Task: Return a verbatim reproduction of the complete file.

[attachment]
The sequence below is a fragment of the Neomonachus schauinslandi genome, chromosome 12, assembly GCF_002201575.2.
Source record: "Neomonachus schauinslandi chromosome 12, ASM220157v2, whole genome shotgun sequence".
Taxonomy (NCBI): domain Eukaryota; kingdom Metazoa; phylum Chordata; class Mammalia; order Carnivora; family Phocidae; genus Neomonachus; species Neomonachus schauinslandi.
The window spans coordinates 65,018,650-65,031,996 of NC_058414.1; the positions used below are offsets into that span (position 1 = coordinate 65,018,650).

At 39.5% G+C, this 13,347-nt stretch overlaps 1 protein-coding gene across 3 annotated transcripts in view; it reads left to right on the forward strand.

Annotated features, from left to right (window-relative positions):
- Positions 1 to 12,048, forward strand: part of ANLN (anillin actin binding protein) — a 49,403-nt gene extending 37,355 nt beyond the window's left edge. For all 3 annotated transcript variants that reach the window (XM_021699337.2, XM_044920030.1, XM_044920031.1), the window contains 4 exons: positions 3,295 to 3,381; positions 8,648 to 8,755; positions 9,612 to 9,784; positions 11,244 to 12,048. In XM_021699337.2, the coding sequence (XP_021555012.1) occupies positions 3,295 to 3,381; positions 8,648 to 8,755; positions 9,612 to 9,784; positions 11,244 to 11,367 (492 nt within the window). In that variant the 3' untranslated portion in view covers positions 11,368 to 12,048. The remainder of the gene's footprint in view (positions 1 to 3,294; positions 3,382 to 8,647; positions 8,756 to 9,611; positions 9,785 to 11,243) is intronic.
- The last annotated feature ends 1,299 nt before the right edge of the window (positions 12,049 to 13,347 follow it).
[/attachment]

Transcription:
The sequence below is a fragment of the Neomonachus schauinslandi genome, chromosome 12, assembly GCF_002201575.2.
Source record: "Neomonachus schauinslandi chromosome 12, ASM220157v2, whole genome shotgun sequence".
Taxonomy (NCBI): domain Eukaryota; kingdom Metazoa; phylum Chordata; class Mammalia; order Carnivora; family Phocidae; genus Neomonachus; species Neomonachus schauinslandi.
The window spans coordinates 65,018,650-65,031,996 of NC_058414.1; the positions used below are offsets into that span (position 1 = coordinate 65,018,650).

At 39.5% G+C, this 13,347-nt stretch overlaps 1 protein-coding gene across 3 annotated transcripts in view; it reads left to right on the forward strand.

Annotated features, from left to right (window-relative positions):
- Positions 1 to 12,048, forward strand: part of ANLN (anillin actin binding protein) — a 49,403-nt gene extending 37,355 nt beyond the window's left edge. For all 3 annotated transcript variants that reach the window (XM_021699337.2, XM_044920030.1, XM_044920031.1), the window contains 4 exons: positions 3,295 to 3,381; positions 8,648 to 8,755; positions 9,612 to 9,784; positions 11,244 to 12,048. In XM_021699337.2, the coding sequence (XP_021555012.1) occupies positions 3,295 to 3,381; positions 8,648 to 8,755; positions 9,612 to 9,784; positions 11,244 to 11,367 (492 nt within the window). In that variant the 3' untranslated portion in view covers positions 11,368 to 12,048. The remainder of the gene's footprint in view (positions 1 to 3,294; positions 3,382 to 8,647; positions 8,756 to 9,611; positions 9,785 to 11,243) is intronic.
- The last annotated feature ends 1,299 nt before the right edge of the window (positions 12,049 to 13,347 follow it).